Take the 2-minute tour ×
The Great Outdoors Stack Exchange is a question and answer site for people who love outdoor activities, excursions, and outdoorsmanship. It's 100% free, no registration required.

When in coastal areas, where can I get times of high tide / low tide? I know that Garmin GPS can do it, but without it? What is the simplest way to determine in the wilderness? Which factors does it depend on, besides the phase of the moon? Can I estimate it somehow in the night just by looking where the moon is?

It might get particularly useful e.g. when:

  • Wild camping on coastal areas,
  • Planning crossing of the coastal river estuaries (with backpacks) - already practiced this,
  • Entering brackish waters / mangroves.
share|improve this question

4 Answers 4

up vote 7 down vote accepted

In general, the time from high to low tide or vice versa is a little over 6 hours. This varies by location, of course, but it will get you in the ballpark. 12 hours and 15 minutes from high tide to high tide is little more accurate, because some places the low tide is early or late relative to the high tide.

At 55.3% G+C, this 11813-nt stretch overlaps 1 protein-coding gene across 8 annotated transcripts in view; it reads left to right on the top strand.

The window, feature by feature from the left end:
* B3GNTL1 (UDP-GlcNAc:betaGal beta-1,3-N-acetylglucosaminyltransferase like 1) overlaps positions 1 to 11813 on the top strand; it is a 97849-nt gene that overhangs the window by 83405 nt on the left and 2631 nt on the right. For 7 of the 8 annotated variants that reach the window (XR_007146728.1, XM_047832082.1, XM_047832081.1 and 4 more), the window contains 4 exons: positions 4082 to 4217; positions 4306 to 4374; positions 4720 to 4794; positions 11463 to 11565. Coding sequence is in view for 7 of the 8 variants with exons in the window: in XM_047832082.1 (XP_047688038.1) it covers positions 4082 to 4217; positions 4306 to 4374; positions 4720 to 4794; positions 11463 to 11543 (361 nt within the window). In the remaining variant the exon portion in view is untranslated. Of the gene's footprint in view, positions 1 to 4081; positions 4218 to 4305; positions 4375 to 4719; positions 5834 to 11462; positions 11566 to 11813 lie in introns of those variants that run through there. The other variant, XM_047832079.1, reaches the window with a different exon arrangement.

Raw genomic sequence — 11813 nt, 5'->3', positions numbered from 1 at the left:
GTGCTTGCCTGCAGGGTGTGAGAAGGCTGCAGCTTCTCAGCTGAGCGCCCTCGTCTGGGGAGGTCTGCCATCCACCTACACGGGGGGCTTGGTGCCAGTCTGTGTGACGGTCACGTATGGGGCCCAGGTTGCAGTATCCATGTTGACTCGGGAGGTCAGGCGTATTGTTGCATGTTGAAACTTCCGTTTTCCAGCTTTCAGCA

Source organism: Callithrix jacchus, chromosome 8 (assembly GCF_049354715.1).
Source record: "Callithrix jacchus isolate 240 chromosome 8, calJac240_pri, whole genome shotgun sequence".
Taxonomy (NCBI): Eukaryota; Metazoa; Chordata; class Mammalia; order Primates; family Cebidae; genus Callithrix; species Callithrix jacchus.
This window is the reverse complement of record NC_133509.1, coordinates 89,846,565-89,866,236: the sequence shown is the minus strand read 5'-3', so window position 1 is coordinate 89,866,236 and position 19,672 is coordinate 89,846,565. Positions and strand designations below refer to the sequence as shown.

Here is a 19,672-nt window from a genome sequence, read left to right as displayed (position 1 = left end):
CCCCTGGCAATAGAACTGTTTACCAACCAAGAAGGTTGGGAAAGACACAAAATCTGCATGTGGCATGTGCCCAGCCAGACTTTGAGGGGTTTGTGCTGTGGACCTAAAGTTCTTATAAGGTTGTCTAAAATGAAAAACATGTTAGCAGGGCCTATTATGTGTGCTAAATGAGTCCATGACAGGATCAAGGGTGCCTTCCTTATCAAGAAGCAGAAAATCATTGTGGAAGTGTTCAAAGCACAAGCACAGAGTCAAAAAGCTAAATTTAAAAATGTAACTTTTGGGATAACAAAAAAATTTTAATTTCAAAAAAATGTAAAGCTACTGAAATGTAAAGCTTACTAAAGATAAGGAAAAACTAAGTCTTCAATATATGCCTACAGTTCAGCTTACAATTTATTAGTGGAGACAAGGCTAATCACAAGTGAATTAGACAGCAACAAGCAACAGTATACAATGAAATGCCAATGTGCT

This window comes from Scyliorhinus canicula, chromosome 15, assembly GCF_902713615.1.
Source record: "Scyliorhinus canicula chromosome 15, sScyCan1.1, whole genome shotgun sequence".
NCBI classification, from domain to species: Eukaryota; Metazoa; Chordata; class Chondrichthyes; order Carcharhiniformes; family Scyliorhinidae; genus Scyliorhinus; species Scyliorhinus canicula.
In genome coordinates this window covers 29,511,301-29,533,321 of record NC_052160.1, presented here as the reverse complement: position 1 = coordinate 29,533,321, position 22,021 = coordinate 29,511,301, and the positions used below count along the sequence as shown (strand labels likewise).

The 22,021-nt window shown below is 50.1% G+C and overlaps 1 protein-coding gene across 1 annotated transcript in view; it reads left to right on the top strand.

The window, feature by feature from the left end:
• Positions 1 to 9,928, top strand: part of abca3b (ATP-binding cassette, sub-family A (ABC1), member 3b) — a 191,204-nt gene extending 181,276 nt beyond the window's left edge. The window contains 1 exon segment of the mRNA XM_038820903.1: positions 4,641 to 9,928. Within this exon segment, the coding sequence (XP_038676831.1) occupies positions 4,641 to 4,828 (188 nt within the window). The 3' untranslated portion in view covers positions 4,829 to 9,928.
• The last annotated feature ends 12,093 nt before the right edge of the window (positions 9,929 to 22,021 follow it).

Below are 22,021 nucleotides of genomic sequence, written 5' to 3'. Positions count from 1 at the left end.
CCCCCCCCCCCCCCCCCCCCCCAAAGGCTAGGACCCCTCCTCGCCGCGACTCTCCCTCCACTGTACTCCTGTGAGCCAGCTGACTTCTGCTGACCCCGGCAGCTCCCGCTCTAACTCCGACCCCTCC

If you plan ahead, you can look up the amount the water level changes with the tide in your area. (Make sure you check it for the days you'll be out -- this number changes over time.) Then you can compare that to the high tide line to estimate how far the water will go up or down.

Sample Tide Chart

share|improve this answer

You'd be much better off doing the research before you head into the areas - print off tide tables for where you are heading to and for the period you'll be there.

Tide tables should be available on your local meteorological service's website - and should include things like average range of the tide.

The actual range between low and high tide is dependent on a few things, including the time of the month (greater range around full/new moons) and also the lay of the land (constrictions - like gullies in cliff faces - can experience greater tidal ranges).

share|improve this answer